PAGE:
How to Treat a Fever Blister

Home Remedies for Fever Blisters

Before you turn to medication, you may want to ensure that you are doing everything within your power to control your outbreaks. The easy hygiene and self-care tips below may be able to help you control your cold sores.

Be cautious about spreading the virus -- both to other people and to other parts of your body. Washing your hands thoroughly can help prevent this. You should also use caution when touching other parts of your own body, since the eyes and genitals can be especially easy to infect [source: Mayo Clinic].

No one knows every cause of every outbreak, some environmental factors can influence when your cold sores will return. These include having a fever, cold or the flu, spending too much time in the sun without sunscreen, being stressed or experiencing changes in your immune system. Maintaining a healthy lifestyle with a lower amount of stress and wearing sunscreen on your lips and face while outdoors can help alleviate some of these outbreak causes. If you already have an active outbreak, applying ice or a warm compress to the area can help ease the pain associated with blisters. You should also avoid picking or squeezing the sores, since this can interfere with the healing process [source: Mayo Clinic].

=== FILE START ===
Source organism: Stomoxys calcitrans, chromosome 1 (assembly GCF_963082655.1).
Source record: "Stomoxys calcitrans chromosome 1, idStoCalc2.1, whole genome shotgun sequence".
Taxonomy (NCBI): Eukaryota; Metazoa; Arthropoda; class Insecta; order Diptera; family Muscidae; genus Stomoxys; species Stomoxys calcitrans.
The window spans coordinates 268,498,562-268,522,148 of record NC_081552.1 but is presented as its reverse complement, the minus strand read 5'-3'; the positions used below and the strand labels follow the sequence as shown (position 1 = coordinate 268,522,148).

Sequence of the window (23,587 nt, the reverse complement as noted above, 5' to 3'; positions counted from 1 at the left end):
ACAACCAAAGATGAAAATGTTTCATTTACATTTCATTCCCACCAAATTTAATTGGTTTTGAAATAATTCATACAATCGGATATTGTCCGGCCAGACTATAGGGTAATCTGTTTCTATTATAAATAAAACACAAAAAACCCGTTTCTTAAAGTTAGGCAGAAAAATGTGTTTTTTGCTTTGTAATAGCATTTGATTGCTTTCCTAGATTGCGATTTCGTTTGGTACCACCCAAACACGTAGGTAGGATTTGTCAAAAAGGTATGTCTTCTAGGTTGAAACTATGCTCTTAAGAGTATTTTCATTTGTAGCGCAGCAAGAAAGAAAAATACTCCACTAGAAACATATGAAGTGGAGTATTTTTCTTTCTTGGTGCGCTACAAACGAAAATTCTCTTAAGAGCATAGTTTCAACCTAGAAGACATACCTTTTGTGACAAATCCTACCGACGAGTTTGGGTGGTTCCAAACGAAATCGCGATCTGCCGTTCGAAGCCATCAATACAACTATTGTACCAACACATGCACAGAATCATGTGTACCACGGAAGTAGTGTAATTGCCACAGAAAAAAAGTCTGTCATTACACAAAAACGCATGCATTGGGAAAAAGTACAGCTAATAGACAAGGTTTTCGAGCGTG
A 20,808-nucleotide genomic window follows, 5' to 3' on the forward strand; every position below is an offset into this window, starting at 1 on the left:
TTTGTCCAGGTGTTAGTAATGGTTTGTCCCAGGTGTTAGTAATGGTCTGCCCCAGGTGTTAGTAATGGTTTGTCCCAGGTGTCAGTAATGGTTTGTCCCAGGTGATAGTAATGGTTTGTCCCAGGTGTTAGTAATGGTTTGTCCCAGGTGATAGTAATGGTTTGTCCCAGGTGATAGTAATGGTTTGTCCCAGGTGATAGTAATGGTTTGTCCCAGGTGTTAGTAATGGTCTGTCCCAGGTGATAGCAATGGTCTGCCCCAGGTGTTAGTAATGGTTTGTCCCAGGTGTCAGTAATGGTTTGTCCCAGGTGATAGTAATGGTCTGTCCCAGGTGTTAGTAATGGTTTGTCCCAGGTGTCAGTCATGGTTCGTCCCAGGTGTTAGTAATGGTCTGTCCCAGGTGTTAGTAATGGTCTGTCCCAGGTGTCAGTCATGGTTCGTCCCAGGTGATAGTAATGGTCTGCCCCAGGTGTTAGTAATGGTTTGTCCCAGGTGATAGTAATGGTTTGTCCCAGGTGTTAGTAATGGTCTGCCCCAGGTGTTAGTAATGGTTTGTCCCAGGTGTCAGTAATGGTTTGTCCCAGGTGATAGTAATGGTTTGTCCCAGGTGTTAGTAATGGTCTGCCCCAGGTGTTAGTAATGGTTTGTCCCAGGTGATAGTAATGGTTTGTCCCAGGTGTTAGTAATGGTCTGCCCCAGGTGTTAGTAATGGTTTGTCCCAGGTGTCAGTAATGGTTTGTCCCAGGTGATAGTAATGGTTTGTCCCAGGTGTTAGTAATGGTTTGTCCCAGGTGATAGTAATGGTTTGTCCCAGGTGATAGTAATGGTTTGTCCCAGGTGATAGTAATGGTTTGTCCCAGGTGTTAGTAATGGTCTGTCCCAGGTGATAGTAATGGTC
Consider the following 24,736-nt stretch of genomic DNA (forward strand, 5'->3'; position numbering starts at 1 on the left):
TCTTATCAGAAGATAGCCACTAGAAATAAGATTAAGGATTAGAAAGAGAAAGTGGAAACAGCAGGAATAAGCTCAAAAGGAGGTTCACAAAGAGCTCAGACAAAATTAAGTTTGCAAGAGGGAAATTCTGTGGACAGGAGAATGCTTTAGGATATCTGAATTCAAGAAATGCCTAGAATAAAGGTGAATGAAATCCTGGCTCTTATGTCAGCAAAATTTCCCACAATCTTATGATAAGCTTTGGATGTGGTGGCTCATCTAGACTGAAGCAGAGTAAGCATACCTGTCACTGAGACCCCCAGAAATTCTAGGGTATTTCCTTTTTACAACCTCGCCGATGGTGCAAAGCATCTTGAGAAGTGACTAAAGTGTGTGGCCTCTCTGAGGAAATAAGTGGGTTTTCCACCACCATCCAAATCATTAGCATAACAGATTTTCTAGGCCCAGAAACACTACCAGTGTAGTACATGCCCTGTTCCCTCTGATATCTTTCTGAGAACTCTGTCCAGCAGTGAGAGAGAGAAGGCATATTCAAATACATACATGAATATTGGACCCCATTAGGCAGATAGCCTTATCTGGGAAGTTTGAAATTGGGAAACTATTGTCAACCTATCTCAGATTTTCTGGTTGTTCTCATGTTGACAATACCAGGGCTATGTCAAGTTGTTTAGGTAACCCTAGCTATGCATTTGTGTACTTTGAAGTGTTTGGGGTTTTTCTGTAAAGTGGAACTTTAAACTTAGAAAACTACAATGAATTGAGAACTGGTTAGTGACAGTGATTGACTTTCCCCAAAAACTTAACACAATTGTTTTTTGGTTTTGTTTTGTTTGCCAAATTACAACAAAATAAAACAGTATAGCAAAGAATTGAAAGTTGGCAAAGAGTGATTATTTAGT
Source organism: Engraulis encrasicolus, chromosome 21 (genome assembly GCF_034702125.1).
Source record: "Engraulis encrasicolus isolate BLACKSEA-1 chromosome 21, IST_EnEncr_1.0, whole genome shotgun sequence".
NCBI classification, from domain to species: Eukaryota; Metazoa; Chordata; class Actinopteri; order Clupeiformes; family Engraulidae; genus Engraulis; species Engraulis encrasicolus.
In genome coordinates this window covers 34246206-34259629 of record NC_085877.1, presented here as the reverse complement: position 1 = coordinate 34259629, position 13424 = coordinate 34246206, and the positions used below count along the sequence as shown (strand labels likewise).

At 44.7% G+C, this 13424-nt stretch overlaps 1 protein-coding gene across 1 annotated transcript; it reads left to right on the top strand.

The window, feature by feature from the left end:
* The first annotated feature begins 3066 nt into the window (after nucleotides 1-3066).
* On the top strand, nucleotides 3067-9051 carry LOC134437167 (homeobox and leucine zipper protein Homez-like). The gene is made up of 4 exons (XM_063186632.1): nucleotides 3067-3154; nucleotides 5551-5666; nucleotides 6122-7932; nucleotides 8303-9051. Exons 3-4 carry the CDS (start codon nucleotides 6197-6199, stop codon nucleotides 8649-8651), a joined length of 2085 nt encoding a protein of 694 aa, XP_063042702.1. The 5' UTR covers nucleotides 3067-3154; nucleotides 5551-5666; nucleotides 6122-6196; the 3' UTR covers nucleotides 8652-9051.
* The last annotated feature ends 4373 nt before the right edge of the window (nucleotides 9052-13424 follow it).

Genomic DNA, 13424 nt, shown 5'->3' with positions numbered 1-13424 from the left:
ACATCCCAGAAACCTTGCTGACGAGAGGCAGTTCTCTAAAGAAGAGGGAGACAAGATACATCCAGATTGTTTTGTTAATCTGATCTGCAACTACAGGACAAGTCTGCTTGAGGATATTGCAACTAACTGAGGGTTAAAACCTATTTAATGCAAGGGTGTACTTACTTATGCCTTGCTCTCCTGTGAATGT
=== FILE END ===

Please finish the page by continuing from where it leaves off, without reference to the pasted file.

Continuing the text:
Cold sores are a common ailment; although they can be bothersome, many people have success with the treatment methods listed above. To learn more about how fever blisters work, visit the links below.

Related Articles


  • American Academy of Dermatology. "Herpes Simplex." (Accessed 10/5/09)
  • Mayo Clinic. "Cold Sore." 3/13/08 (Accessed 10/5/09)
  • MedicineNet. "Herpes Simplex Infections." 10/16/07 (Accessed 10/5/09)
  • MedlinePlus. "Cold Sores." (Accessed 10/5/09)
  • Pennsylvania State University. "Cold Sores." Milton S. Hershey Medical Center. 10/31/06 (Accessed 10/5/09)
  • WebMD. "Understanding Cold Sores: The Basics." 12/1/08 (Accessed 10/5/09)